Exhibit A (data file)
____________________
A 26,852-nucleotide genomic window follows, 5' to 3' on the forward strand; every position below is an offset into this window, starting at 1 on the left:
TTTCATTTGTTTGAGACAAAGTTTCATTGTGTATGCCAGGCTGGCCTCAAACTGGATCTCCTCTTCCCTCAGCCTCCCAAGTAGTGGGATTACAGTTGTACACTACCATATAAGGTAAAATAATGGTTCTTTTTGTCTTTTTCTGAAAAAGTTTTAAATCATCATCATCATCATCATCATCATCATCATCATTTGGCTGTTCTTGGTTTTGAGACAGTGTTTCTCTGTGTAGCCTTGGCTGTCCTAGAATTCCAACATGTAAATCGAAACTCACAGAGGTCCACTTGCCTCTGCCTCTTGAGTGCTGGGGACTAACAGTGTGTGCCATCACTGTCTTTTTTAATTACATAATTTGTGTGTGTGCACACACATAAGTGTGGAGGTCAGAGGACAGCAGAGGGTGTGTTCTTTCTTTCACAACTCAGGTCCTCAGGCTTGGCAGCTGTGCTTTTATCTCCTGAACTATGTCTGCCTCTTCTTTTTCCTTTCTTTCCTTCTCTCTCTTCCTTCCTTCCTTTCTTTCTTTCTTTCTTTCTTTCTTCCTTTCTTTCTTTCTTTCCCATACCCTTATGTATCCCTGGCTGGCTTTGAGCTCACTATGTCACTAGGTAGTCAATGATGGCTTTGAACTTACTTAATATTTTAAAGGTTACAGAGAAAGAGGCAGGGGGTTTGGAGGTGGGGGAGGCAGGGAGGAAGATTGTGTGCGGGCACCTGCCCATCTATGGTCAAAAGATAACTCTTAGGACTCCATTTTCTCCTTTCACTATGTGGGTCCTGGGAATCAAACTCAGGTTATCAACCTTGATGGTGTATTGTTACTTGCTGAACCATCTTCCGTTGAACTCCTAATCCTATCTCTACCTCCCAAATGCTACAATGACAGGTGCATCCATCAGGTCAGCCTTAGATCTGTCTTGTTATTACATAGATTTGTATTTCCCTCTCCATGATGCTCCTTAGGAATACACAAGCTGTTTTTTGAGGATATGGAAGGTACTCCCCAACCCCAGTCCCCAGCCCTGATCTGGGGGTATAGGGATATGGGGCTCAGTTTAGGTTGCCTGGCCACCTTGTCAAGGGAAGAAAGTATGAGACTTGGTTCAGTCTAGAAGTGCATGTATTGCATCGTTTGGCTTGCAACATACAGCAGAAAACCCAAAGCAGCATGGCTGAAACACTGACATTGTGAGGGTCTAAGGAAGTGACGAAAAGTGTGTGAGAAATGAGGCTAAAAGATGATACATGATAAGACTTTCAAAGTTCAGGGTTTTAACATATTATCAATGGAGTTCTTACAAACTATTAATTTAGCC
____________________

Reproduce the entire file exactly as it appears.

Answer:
A 26,852-nucleotide genomic window follows, 5' to 3' on the forward strand; every position below is an offset into this window, starting at 1 on the left:
TTTCATTTGTTTGAGACAAAGTTTCATTGTGTATGCCAGGCTGGCCTCAAACTGGATCTCCTCTTCCCTCAGCCTCCCAAGTAGTGGGATTACAGTTGTACACTACCATATAAGGTAAAATAATGGTTCTTTTTGTCTTTTTCTGAAAAAGTTTTAAATCATCATCATCATCATCATCATCATCATCATCATTTGGCTGTTCTTGGTTTTGAGACAGTGTTTCTCTGTGTAGCCTTGGCTGTCCTAGAATTCCAACATGTAAATCGAAACTCACAGAGGTCCACTTGCCTCTGCCTCTTGAGTGCTGGGGACTAACAGTGTGTGCCATCACTGTCTTTTTTAATTACATAATTTGTGTGTGTGCACACACATAAGTGTGGAGGTCAGAGGACAGCAGAGGGTGTGTTCTTTCTTTCACAACTCAGGTCCTCAGGCTTGGCAGCTGTGCTTTTATCTCCTGAACTATGTCTGCCTCTTCTTTTTCCTTTCTTTCCTTCTCTCTCTTCCTTCCTTCCTTTCTTTCTTTCTTTCTTTCTTTCTTCCTTTCTTTCTTTCTTTCCCATACCCTTATGTATCCCTGGCTGGCTTTGAGCTCACTATGTCACTAGGTAGTCAATGATGGCTTTGAACTTACTTAATATTTTAAAGGTTACAGAGAAAGAGGCAGGGGGTTTGGAGGTGGGGGAGGCAGGGAGGAAGATTGTGTGCGGGCACCTGCCCATCTATGGTCAAAAGATAACTCTTAGGACTCCATTTTCTCCTTTCACTATGTGGGTCCTGGGAATCAAACTCAGGTTATCAACCTTGATGGTGTATTGTTACTTGCTGAACCATCTTCCGTTGAACTCCTAATCCTATCTCTACCTCCCAAATGCTACAATGACAGGTGCATCCATCAGGTCAGCCTTAGATCTGTCTTGTTATTACATAGATTTGTATTTCCCTCTCCATGATGCTCCTTAGGAATACACAAGCTGTTTTTTGAGGATATGGAAGGTACTCCCCAACCCCAGTCCCCAGCCCTGATCTGGGGGTATAGGGATATGGGGCTCAGTTTAGGTTGCCTGGCCACCTTGTCAAGGGAAGAAAGTATGAGACTTGGTTCAGTCTAGAAGTGCATGTATTGCATCGTTTGGCTTGCAACATACAGCAGAAAACCCAAAGCAGCATGGCTGAAACACTGACATTGTGAGGGTCTAAGGAAGTGACGAAAAGTGTGTGAGAAATGAGGCTAAAAGATGATACATGATAAGACTTTCAAAGTTCAGGGTTTTAACATATTATCAATGGAGTTCTTACAAACTATTAATTTAGCC